kestrel, walking
Ad 2:
2020-06-22 21:06:58 (UTC)

Prompt 080: The Two-Day Workweek

80. How would your life be different if there were five days off work and school and only two days with set obligations? Would this be a better or worse world to live in and why?

So, this prompt is obviously fueled by the dominant culture's "workaday world" aesthetic: if you don't have a regular job, if you don't do your 40 plus hours each week, you're either a teenager, a lazy bastard, a mythical "welfare queen" cranking out "cracker spawn" (in the immortal words of Bill Hicks), or the rich elite who are too good to work like the rest of us schlubs anyway. It automatically assumes that the reader is conditioned to feel useless or as a layabout unless they have so-called full-time work.

In the time of COVID-19, of course, this doesn't compute. Jobs were destroyed when states closed down, and those jobs won't return. There is "work sharing," where two (or more) formerly full-time employees split a full work week between them, so that they have some sort of income instead of none at all.

A full-time job just isn't possible for most people right now. Close to a third of the Failed States of America is out of work when it needs to put food on the table. Do you think they like having a five-day weekend? Don't you think they'd appreciate two days of work a week?

It's almost amusing to note that, prior to civilization, prior to landowners, prior to colonization, there happened to be large swathes of North America where those residing in it had tremendous amounts of leisure time: no work, no school. They didn't have debt. Instead, they had loyalty to a tribe. Life in that epoch was punctuated with violence or food gathering/cultivation, separated by long stretches of idle time.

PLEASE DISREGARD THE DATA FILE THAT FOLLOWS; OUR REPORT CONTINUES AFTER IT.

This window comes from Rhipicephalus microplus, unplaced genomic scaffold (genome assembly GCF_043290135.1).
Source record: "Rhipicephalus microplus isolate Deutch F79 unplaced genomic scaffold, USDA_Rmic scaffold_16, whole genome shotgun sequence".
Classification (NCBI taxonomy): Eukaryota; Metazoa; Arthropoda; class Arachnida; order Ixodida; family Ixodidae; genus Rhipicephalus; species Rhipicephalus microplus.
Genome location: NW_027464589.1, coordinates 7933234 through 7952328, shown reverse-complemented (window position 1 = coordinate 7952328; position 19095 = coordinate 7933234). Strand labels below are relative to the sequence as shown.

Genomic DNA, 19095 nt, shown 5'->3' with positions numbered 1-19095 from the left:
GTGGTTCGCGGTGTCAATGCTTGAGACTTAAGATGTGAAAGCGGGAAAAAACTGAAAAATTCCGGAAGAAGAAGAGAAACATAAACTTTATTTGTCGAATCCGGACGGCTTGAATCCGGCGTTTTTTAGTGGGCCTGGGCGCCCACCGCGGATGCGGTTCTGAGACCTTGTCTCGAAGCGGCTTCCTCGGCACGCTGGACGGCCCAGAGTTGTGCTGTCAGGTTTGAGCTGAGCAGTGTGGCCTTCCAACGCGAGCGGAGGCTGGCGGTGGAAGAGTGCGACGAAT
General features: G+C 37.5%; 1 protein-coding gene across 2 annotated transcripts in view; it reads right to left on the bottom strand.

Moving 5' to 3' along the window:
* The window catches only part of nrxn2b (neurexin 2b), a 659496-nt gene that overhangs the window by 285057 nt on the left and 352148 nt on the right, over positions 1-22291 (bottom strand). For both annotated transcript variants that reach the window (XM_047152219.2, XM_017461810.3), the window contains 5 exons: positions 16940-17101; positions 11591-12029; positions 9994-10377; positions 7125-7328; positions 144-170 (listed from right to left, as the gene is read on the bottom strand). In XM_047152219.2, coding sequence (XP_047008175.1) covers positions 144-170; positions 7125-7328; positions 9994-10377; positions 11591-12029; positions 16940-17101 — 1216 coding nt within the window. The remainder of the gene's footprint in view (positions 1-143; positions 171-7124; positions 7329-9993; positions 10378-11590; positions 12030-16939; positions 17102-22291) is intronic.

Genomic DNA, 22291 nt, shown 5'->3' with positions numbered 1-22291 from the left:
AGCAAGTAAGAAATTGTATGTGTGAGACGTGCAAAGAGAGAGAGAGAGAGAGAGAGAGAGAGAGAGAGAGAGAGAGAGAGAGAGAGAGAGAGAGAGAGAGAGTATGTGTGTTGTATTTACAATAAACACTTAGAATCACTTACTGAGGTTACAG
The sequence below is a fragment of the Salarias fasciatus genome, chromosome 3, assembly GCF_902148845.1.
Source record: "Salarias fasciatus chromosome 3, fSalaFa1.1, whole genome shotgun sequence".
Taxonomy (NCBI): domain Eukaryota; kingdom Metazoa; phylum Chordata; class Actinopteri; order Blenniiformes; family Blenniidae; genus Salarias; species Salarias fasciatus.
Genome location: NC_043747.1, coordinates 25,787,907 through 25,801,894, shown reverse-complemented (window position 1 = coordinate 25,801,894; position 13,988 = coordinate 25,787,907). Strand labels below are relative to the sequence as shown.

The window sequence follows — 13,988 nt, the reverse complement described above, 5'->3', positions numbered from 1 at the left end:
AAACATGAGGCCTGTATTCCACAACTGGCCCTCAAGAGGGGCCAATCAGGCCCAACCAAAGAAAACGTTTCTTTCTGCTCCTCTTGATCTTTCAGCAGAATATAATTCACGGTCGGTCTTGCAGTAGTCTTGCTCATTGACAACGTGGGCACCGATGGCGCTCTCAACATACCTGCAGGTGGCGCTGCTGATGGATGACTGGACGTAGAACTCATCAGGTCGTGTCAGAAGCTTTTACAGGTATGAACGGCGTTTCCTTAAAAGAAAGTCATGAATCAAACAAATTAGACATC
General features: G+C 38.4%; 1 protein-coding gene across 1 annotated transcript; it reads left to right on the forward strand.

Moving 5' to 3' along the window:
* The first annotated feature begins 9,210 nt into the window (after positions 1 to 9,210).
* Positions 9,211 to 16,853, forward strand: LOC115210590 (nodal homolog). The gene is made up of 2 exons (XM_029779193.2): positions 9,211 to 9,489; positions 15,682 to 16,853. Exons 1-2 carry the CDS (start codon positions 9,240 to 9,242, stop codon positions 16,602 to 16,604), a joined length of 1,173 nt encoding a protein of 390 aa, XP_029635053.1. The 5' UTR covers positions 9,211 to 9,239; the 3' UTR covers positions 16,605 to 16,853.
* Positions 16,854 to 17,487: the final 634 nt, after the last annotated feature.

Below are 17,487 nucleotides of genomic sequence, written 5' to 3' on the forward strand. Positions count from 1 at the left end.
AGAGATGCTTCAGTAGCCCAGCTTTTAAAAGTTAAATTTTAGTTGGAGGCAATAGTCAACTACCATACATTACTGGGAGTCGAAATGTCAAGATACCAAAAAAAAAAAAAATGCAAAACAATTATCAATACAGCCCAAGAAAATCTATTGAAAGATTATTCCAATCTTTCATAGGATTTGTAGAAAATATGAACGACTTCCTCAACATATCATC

I don't intend to romanticize it, but from where I'm currently situated, I think life that is nasty, brutish, and short is preferable to a long, stressed-out, debt-riddled, bitter existence. To hypothesize this, however, is to romantically pine for a time where I never would have been, a time when my parents (my ancestors, really) never would have met. It's to yearn for a time that never existed.

The Japanese term for this is "mono no aware," where you lament that something you never knew, or that never even existed, is gone. I first became aware of this term personally when I discovered "retrowave" music. It's a contemporary genre of instrumental music that emulates the synth-heavy sound of the 80's, made 40 years later.

Also along with this is the notion that we are here much, much less than we are not. "Out, out brief candle." It's said that the time that one is alive is, logically, less to an exponential degree than the time when they are not alive: either before they are born, or after they have passed on. If we go even further in this vein, we are conscious an unfathomably smaller amount of time than we are not conscious. Sleep is, for all intents and purposes, a non-conscious period, and most of us humans are asleep at least half as long as we are awake: in any given 24 hour period we're awake 16 hours, asleep 8. Before our birth, we can be considered as non-conscious, as well as afterward. So if considered in such a way, consciousness is incredibly brief.

Back to the original question. Let's consider these two days a week like we would consider our consciousness. If we were conscious only two parts out of every seven of our life, would we want it to be spent slaving away at day jobs, attempting to erase debts, managing the feeding and care of our children? No, of course not. If we could flip it, and cram all that debt-erasure, servitude, boredom, monotony, and other slag of conscious existence into just two days out of seven... Hell yeah, that would be fantastic!

Any reasonable person would want that. There would be no reason to go back to the five-day workweek. Anyone who has attained that kind of existence - able to cram their five-day workweek into a mere two days, would fight like hell to keep it that way. All efforts in those two days would be to keep the train rollin' just like that for as long as possible.

There could be an argument that supposes that some folks live like this already. Do you know who has managed to craft this kind of existence for themselves? I'll give you a hint: it ain't the rank and file working class schlubs like you and me.